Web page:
• A service provider specializing in audio/visual integration in Minnesota sought a broadcast engineer to provide clients with solutions for improving their systems, work with sales staff to recommend equipment and offer technical support to other employees and clients. The service provider looked for someone with solid communication skills and knowledge of RF design, audio design and experience with AutoCAD or VidCAD.
  • A New York radio station looked for a broadcast engineer to provide technical support for the broadcast, repair equipment including audio mixing and routing equipment, check all radio equipment to make sure it works properly during the morning shows and research potential new technologies and equipment for use in the station. The employer preferred applicants with computer technology certification, experience with radio RF systems and experience with up-to-date recording studio procedures.
  • A television station in Atlanta, Georgia, requested a broadcast engineer for a contract position to design and construct new projects, maintain technical equipment in the studio and troubleshoot studios and post-production equipment. The ideal candidate also will be able to deliver status reports on time, has a strong background working with PCs and Apple computers, and has good presentation skills to efficiently deliver information to customers, clients and managers.

How to Stand Out Among the Competition

Because the field is very technical, staying abreast of the most current technologies and developing skills and knowledge of relevant systems can help you stand out in the crowd. Additionally, having some previous experience in addition to having a degree may give you an advantage in getting an entry-level job. For example, you could gain working experience while studying for your degree by working at a college radio, college television or local broadcasting station during the semester or during summer break.

Get Certified

Becoming certified shows prospective employers that you have achieved a level of competence in broadcasting technologies and practices. The Society of Broadcast Engineers (SBE) established certification in 1975 to create a national standard of quality within an ever-changing industry. The SBE offers a chance to become certified at different levels and in varying specialties, such as Certified Radio Operator, Certified Television Operator or Certified Broadcast Technologist. Passing an exam is generally required; education and experiential requirements varies depending on the credential.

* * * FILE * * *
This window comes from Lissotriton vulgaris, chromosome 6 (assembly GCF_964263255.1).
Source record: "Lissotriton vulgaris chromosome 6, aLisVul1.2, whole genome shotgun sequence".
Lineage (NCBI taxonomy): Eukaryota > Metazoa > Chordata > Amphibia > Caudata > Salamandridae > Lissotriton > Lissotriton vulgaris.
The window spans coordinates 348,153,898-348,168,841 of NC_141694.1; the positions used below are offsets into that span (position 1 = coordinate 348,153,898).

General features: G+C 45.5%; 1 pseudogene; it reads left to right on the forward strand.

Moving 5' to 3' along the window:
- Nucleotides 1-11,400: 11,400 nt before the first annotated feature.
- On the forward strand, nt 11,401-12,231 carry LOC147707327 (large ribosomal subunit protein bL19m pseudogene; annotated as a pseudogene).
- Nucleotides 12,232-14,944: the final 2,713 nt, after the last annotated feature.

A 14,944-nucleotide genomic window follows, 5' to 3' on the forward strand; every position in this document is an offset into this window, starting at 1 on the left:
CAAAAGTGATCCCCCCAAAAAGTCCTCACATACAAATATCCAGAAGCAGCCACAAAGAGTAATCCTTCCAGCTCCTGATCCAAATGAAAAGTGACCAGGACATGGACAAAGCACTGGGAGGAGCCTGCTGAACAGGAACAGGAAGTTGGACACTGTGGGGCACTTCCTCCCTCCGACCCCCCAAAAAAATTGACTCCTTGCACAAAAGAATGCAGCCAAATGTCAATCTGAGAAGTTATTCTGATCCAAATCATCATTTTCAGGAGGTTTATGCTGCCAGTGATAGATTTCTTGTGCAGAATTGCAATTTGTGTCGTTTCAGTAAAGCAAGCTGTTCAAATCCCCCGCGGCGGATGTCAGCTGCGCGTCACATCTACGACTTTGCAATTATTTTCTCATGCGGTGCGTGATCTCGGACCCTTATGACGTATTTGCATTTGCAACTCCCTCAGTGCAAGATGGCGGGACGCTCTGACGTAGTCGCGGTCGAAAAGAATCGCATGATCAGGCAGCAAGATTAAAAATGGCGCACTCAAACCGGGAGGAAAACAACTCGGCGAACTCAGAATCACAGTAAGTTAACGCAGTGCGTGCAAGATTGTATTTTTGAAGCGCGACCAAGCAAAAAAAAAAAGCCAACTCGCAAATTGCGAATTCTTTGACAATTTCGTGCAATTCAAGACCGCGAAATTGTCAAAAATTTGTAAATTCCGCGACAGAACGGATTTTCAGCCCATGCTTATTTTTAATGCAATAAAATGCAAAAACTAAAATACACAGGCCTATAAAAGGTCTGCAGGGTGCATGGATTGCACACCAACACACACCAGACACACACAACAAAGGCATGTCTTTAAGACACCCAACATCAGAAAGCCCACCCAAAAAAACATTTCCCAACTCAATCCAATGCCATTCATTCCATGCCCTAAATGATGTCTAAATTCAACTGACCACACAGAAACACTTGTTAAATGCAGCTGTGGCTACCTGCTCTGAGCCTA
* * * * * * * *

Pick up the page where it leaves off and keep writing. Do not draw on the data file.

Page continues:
Other Careers to Consider

Audio and Video Technician

If you like working with equipment, a job as an audio and video technician may be a good alternative. Technicians set up, operate and maintain video and audio equipment, such as video screens, recording equipment, microphones, and video monitors. Audio and video technicians are needed in radio and television broadcasting, universities, the motion picture industry, sound recording industries and scientific research centers. Aspiring technicians should complete a technical training program to break into the industry. Associate's and bachelor degree programs are also available in the field, although a degree is usually not a requirement for an entry-level job.

According to the BLS, employment of audio and video equipment technicians was expected to be 13% from 2008-2018. Demand would be driven by the growing use of digital equipment in new and existing buildings, the increasing use of digital signs and the need for the installation of digital movie screens. The 2010 median annual wage was $40,540.

Camera Operator

If you enjoy working with equipment, you might consider being a camera operator. Camera operators in the broadcasting and motion picture industries should have artistic ability in addition to good communication skills, good eyesight and a thorough understanding of advanced computer technologies and digital cameras. Most schools offer courses to introduce students to techniques and equipment.

Job growth is expected to be 11 percent from 2008-2018, according to the BLS. Competition will be strong due to the number of individuals who want to break into the motion picture and broadcasting industries. The median annual salary in 2010 was $40,390.